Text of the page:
Bill Seeks to Extend Civil Rights Protections to Small Businesses
Colorado has a number of laws on the books protecting employees from workplace discrimination, but the laws often lack enforcement provisions.
Senate Bill 72, which is awaiting a hearing before the Senate Judiciary Committee, would close a gap limiting legal recourse for some Coloradans if they face discrimination on the job. Although Colorado was one of the first states in the nation to pass its own anti-discrimination law in 1959, workers at businesses with fewer than 15 employees aren’t necessarily covered under those protections.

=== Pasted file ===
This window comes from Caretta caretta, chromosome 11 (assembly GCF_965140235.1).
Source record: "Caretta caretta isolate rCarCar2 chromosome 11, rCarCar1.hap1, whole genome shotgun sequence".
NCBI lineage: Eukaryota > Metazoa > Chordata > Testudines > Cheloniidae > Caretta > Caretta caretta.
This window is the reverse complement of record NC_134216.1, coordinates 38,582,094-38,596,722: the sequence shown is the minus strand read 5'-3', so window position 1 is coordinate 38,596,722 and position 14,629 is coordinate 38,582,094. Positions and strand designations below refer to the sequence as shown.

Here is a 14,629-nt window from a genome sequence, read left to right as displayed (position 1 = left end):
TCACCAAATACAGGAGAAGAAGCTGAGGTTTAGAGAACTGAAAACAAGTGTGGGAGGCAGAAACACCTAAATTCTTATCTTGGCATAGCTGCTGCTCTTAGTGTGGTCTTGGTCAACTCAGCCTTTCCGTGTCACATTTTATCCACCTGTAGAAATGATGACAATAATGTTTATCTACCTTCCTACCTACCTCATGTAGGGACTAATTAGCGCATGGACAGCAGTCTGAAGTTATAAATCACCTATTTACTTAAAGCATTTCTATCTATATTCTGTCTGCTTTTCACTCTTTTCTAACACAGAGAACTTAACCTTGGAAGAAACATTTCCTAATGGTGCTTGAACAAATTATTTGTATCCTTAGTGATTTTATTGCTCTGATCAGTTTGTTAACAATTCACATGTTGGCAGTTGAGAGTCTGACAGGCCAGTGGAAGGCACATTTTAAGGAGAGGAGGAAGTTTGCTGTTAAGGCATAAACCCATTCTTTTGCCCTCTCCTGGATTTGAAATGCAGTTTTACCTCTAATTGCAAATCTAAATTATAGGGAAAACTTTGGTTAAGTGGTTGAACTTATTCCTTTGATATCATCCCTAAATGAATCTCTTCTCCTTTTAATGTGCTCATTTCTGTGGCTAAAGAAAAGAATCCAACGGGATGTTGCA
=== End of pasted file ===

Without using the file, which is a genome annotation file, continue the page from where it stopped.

“I find it absolutely stunning that nearly 50 years later that there's any debate and any question about covering these basic civil rights,” says Senator Morgan Carroll (D-Aurora), who is sponsoring the bill.
The Job Protection and Civil Rights Enforcement Act would extend federal enforcement standards to companies of any size. It would also provide recourse for other protected classes in Colorado, such as sexual orientation or victims of domestic violence. Carroll says in past years, the business lobby has opposed similar legislation, saying it’s too costly for small companies. Forty-one other states have passed similar laws.